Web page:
Whilst in the lab recently I came into a bit of scuffle with vSAN and it’s claimed disks. Basically, I had a cluster in which I wanted to configure an All-Flash vSAN instance on, however, the cluster in question had already been configured in that state once before. Once the hosts had been split up and redeployed I went back in to configure a couple different instances of vSAN. As you know, the first step is marking those undetected SSDs as flash within vSAN, however, when I attempted to do so the following error was displayed.
Not the most descriptive of all errors – just a simple “Cannot change the host configuration”. A bit more digging into the actual event and this was discovered.
A little bit better – Now knowing that for some reason the disk is still claimed on the actual host we can at least determine that the problem is within the host itself. Running the following command on the host shows that the disk in question indeed does belong to a vSAN disk group still.
esxcli vsan storage list
Above only shows one of the five disks I was looking to reconfigure into a new vSAN disk group – but at this point I thought I’d take it one-by-one and remove the disks. After running the command which I thought would work, esxcli vsan storage remove -s <disk_id> I was left with yet again, another useful error message…
Hmm, Unable to complete Sysinfo operation – ok! Let’s try it with the -d option, which is used for magnetic disks (as this disk no longer was flagged as flash).
Well this is much better! At least we are getting some information around what “isn’t” happening and why! The disk group in question was still kicking around, and in turn was configured with compression and deduplication. So the next logical operation, given that I don’t care about the old disk group configuration or anything that may be on the disks was to blow away the whole diskgroup itself. This is done by specifing the –uuid or -u option with the same command, but pointing the actual diskgroup uuid instead of an individual disk.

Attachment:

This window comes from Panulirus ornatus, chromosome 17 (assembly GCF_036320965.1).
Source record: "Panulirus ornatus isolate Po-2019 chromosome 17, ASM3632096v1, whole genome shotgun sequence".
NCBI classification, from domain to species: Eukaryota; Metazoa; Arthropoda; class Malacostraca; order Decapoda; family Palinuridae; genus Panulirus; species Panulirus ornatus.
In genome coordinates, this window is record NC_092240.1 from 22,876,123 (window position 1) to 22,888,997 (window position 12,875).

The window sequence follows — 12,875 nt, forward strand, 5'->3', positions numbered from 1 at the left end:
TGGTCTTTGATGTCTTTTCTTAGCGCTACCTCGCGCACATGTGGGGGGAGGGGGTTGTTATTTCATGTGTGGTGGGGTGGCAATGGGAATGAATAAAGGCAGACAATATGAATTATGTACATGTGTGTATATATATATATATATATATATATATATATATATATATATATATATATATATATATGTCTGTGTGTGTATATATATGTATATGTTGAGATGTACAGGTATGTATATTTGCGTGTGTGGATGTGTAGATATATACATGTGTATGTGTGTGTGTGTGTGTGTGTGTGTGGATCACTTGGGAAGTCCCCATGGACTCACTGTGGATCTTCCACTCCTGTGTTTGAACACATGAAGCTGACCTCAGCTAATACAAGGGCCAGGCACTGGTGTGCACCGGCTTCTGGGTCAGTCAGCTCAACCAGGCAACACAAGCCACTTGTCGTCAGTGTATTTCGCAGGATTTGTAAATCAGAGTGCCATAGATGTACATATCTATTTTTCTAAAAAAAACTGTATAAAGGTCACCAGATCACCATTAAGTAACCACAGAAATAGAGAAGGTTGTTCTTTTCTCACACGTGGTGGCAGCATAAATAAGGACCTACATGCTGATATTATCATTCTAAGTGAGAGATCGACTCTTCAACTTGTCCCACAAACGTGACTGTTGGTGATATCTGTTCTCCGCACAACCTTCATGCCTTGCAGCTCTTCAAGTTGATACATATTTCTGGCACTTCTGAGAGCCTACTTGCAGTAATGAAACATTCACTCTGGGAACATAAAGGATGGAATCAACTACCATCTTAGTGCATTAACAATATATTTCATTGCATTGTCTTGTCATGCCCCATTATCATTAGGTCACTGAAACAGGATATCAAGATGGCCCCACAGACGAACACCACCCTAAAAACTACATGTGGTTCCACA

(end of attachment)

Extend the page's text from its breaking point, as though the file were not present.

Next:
esxcli vsan storage remove –uuid <disk_group_uuid>
After running the above command, getting the uuid of the VSAN DISK GROUP field when listing out the devices I re-ran this list command.
As you can see, we no longer list out any devices, disks, or disk groups within vSAN. This should hopefully mean that our disks are available once again for re-use in other scenarios – in my case, vSAN again! Heading back into the vSphere client and attempting to mark the disk as flash now will succeed! On a side note, don’t forget to clear off any partition information that may still exist on these disks otherwise they will remain to unavailable.
Now I’m up and rocking again with my vSAN configuration! Just wash, rinse, repeat on the remaining hosts you wish to re-use and you should be good to go! Not a super technical post, but I always like to throw any break/fix scenarios I run into whenever I can – so here’s hoping this helps someone else in the future! Thanks for reading!